Brookhaven leads the world in exploring how the matter that makes up atomic nuclei behaved just after the Big Bang. At that time, more than 13 billion years ago, there were no protons and neutrons, just a sea of “free” quarks and gluons — fundamental particles whose interactions are governed by nature's strongest force, and described by the theory of quantum chromodynamics (QCD). More than 1,000 scientists from around the world come to BNL to recreate this “quark-gluon plasma” by accelerating heavy ions (atoms stripped of their electrons) to nearly the speed of light and smashing them together at the Lab's Relativistic Heavy Ion Collider (RHIC). Detailed studies of the particles that stream out of these collisions have helped reveal surprising features of the early universe.

Research at RHIC has benefits that extend well beyond the physics community, including these technological advances:

  • Production of medical radioisotopes for heart scans and cancer diagnosis/treatment,

  • Beams used to study effects of space radiation with NASA support,

  • Major accelerator technology breakthroughs that advance cancer treatment systems,

  • Advanced energy-storage systems using superconducting magnets,

  • Research and development on accelerator technologies with possible defense applications,

  • Accelerator technologies that could drive safer future nuclear reactors,

  • Advances in computing and “big data” management and analysis applicable to many fields, and

  • Training for the next generation of scientists.

Game-Changing Technologies

Beyond the five major research activities and initiatives, Brookhaven scientists apply their expertise to a range of additional research programs and partnerships linked to core capabilities.

Until 1993, it was thought that only the Sun's shorter UV-B rays were cancer-causing. That year, BNL researchers and collaborators announced their findings that malignant melanoma, a deadly form of skin cancer, can be induced by the longer UV-A rays as well as UV-B. Their findings in tropical fish susceptible to melanoma were extrapolated to humans, who are now warned to use proper sunscreen protection.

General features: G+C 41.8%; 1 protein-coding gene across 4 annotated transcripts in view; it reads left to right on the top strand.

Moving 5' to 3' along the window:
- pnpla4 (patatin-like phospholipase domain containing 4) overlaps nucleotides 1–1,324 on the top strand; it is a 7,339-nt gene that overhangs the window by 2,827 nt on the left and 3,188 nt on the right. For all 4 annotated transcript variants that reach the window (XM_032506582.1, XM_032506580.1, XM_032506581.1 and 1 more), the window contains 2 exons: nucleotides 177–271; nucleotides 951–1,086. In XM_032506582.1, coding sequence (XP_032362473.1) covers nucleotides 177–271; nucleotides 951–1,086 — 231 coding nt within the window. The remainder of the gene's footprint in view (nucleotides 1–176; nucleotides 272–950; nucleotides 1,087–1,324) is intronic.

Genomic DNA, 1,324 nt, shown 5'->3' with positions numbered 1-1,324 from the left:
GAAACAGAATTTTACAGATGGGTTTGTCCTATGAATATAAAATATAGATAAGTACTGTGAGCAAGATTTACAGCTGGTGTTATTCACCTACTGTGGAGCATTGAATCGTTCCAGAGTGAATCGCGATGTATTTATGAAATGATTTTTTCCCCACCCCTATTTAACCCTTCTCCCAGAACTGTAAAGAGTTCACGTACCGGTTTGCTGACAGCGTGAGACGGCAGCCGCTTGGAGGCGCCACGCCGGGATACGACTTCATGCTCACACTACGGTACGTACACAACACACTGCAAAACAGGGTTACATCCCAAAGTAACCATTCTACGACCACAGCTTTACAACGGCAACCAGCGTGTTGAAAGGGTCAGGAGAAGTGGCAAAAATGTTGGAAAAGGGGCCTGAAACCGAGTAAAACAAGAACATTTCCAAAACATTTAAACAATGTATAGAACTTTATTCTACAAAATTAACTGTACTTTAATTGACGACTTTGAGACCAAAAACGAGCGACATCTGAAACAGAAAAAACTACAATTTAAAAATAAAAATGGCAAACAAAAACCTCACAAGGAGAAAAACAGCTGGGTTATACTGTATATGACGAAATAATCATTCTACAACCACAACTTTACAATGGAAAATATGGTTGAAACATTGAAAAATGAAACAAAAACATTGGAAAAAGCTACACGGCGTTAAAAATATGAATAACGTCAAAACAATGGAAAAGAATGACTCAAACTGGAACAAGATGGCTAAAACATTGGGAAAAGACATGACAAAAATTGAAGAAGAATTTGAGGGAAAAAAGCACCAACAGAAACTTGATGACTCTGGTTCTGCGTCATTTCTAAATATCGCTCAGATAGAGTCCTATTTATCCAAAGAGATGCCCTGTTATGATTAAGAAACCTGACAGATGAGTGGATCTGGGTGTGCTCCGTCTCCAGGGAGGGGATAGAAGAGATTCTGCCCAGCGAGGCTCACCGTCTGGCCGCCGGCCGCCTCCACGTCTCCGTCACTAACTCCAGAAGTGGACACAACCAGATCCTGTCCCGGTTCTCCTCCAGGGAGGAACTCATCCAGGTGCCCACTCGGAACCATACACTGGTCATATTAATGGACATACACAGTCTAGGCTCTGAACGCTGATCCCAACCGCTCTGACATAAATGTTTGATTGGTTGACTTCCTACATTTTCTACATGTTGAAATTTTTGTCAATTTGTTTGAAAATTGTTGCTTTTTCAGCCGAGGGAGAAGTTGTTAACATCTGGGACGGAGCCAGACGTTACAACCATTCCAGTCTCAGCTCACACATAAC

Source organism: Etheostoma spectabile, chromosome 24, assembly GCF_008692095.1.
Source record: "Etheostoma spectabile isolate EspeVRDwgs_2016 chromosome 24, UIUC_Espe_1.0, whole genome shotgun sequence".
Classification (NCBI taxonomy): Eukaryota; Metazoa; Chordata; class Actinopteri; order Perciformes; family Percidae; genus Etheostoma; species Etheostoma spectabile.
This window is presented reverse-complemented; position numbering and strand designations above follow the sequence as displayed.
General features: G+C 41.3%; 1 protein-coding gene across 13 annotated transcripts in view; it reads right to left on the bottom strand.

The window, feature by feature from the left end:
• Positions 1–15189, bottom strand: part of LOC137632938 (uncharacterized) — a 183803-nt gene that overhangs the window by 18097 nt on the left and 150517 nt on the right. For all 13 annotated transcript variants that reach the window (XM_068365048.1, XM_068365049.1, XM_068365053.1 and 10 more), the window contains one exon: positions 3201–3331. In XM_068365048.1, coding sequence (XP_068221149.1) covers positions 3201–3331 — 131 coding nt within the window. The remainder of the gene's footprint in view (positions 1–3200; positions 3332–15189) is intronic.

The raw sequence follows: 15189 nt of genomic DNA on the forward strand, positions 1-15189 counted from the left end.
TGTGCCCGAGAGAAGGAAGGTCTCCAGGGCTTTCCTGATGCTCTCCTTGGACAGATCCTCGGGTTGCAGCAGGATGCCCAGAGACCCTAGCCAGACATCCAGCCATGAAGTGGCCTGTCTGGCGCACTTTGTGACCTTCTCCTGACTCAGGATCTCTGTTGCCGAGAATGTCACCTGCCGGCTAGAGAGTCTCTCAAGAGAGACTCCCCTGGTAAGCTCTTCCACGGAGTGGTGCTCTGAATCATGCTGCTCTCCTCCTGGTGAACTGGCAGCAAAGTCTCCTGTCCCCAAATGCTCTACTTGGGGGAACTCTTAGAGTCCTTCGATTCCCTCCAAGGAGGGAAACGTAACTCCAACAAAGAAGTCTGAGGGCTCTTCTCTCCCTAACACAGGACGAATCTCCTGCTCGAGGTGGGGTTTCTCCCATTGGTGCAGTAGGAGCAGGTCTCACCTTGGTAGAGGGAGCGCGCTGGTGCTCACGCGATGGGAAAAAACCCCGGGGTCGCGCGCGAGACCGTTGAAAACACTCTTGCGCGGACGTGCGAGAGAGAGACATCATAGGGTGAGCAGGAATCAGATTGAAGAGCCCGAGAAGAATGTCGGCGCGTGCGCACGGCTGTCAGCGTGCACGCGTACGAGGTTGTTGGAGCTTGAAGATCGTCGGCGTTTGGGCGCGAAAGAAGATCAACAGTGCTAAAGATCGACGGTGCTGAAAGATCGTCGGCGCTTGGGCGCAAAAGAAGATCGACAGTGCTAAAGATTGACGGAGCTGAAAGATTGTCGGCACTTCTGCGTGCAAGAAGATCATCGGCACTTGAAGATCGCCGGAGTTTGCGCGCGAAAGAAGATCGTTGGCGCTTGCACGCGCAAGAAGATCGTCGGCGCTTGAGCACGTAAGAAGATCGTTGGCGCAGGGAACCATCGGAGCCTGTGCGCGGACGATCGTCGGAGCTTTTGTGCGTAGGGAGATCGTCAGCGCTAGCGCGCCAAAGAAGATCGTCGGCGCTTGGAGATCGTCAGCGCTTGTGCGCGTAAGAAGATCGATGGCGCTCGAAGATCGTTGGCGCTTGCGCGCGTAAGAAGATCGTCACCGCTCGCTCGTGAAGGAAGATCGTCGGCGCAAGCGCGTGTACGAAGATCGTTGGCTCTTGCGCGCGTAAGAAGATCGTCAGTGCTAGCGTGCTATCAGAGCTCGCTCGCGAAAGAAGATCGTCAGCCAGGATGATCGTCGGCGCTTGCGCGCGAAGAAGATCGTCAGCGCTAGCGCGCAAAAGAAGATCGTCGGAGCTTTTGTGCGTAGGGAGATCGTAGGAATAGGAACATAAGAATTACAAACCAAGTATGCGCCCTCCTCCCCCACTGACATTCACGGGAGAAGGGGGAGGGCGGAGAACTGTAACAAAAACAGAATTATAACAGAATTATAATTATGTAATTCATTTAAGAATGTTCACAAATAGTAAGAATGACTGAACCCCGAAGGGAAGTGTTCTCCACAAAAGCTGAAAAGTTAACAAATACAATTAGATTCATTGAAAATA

Computational Science: Through its leadership in RHIC/ATLAS computing, BNL pioneers methods for large-scale and high-throughput scientific data management and archiving, advanced networking, and distributed analysis and access. The infrastructure and capabilities developed for handling accelerator physics data ensure network connectivity for the Lab, and supply expertise applicable to many other areas of science.

Biological Imaging: Brookhaven has a world-leading program in advanced biological imaging and the development and production of medical radiotracers. BNL develops new technologies and instrumentation based on advances in accelerator physics, and applies them to studies with plants, animals, and humans. Brookhaven also explores new technologies for simultaneous diagnosis and treatment.

Nonproliferation and Homeland Security: Brookhaven's efforts to improve homeland security are focused on the detection and control of radiological sources, as funded by the Department of Homeland Security, the Defense Threat Reduction Agency, and the National Nuclear Security Administration. This includes three core themes: developing advanced radiation detectors for portal and cargo monitoring, scientific and technical assistance in response to radiological incidents, and modeling how contaminants would move if released in an urban environment. Radiation detectors also help advance medical diagnostic devices.

Accelerator Science & Technology: BNL's expertise in accelerator science and technology underlies its history of discovery, and remains the backbone of future initiatives in Photon Sciences, QCD Matter, Physics of the Universe, and more. Beyond the Lab, much of the accelerator technology developed at Brookhaven addresses major national needs including improving precision and reducing the cost of cancer treatment facilities, developing high-power proton accelerators important to subcritical nuclear power reactors, and enhancing electron accelerators for production of medical radioisotopes.